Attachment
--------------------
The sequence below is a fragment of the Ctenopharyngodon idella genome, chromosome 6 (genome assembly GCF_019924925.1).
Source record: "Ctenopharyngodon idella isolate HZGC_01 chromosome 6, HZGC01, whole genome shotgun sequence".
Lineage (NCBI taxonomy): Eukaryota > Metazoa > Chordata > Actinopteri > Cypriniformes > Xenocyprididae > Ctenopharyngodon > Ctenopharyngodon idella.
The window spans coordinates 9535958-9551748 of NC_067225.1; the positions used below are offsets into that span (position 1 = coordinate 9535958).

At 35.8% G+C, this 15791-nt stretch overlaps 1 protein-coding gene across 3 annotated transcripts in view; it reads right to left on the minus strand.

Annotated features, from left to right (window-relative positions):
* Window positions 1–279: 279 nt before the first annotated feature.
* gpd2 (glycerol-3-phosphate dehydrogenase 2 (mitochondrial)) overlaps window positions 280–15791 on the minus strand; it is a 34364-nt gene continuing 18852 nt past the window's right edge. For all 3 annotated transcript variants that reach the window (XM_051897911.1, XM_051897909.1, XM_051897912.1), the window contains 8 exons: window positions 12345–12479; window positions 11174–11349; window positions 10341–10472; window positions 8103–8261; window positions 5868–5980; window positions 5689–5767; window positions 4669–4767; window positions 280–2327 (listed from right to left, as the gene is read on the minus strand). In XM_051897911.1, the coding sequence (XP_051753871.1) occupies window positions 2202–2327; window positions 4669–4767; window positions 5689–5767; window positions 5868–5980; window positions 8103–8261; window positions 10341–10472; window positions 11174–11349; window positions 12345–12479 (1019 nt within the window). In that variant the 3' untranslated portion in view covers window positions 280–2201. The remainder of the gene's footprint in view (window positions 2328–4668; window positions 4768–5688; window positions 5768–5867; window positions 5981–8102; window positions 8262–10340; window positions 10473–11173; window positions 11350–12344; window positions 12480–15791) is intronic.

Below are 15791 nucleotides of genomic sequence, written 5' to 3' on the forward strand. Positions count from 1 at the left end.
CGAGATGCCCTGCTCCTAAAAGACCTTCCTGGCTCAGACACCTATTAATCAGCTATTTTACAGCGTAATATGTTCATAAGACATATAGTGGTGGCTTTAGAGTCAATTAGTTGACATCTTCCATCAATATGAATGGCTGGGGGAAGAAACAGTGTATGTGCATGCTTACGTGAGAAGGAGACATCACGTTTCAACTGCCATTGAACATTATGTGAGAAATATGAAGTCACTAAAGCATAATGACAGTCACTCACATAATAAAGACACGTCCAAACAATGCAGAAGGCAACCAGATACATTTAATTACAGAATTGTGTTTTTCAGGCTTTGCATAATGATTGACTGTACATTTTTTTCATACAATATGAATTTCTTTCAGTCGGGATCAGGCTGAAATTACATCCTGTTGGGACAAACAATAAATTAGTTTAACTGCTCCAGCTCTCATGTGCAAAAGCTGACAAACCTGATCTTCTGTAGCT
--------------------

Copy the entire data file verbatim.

The sequence below is a fragment of the Ctenopharyngodon idella genome, chromosome 6 (genome assembly GCF_019924925.1).
Source record: "Ctenopharyngodon idella isolate HZGC_01 chromosome 6, HZGC01, whole genome shotgun sequence".
Lineage (NCBI taxonomy): Eukaryota > Metazoa > Chordata > Actinopteri > Cypriniformes > Xenocyprididae > Ctenopharyngodon > Ctenopharyngodon idella.
The window spans coordinates 9535958-9551748 of NC_067225.1; the positions used below are offsets into that span (position 1 = coordinate 9535958).

At 35.8% G+C, this 15791-nt stretch overlaps 1 protein-coding gene across 3 annotated transcripts in view; it reads right to left on the minus strand.

Annotated features, from left to right (window-relative positions):
* Window positions 1–279: 279 nt before the first annotated feature.
* gpd2 (glycerol-3-phosphate dehydrogenase 2 (mitochondrial)) overlaps window positions 280–15791 on the minus strand; it is a 34364-nt gene continuing 18852 nt past the window's right edge. For all 3 annotated transcript variants that reach the window (XM_051897911.1, XM_051897909.1, XM_051897912.1), the window contains 8 exons: window positions 12345–12479; window positions 11174–11349; window positions 10341–10472; window positions 8103–8261; window positions 5868–5980; window positions 5689–5767; window positions 4669–4767; window positions 280–2327 (listed from right to left, as the gene is read on the minus strand). In XM_051897911.1, the coding sequence (XP_051753871.1) occupies window positions 2202–2327; window positions 4669–4767; window positions 5689–5767; window positions 5868–5980; window positions 8103–8261; window positions 10341–10472; window positions 11174–11349; window positions 12345–12479 (1019 nt within the window). In that variant the 3' untranslated portion in view covers window positions 280–2201. The remainder of the gene's footprint in view (window positions 2328–4668; window positions 4768–5688; window positions 5768–5867; window positions 5981–8102; window positions 8262–10340; window positions 10473–11173; window positions 11350–12344; window positions 12480–15791) is intronic.

Below are 15791 nucleotides of genomic sequence, written 5' to 3' on the forward strand. Positions count from 1 at the left end.
CGAGATGCCCTGCTCCTAAAAGACCTTCCTGGCTCAGACACCTATTAATCAGCTATTTTACAGCGTAATATGTTCATAAGACATATAGTGGTGGCTTTAGAGTCAATTAGTTGACATCTTCCATCAATATGAATGGCTGGGGGAAGAAACAGTGTATGTGCATGCTTACGTGAGAAGGAGACATCACGTTTCAACTGCCATTGAACATTATGTGAGAAATATGAAGTCACTAAAGCATAATGACAGTCACTCACATAATAAAGACACGTCCAAACAATGCAGAAGGCAACCAGATACATTTAATTACAGAATTGTGTTTTTCAGGCTTTGCATAATGATTGACTGTACATTTTTTTCATACAATATGAATTTCTTTCAGTCGGGATCAGGCTGAAATTACATCCTGTTGGGACAAACAATAAATTAGTTTAACTGCTCCAGCTCTCATGTGCAAAAGCTGACAAACCTGATCTTCTGTAGCT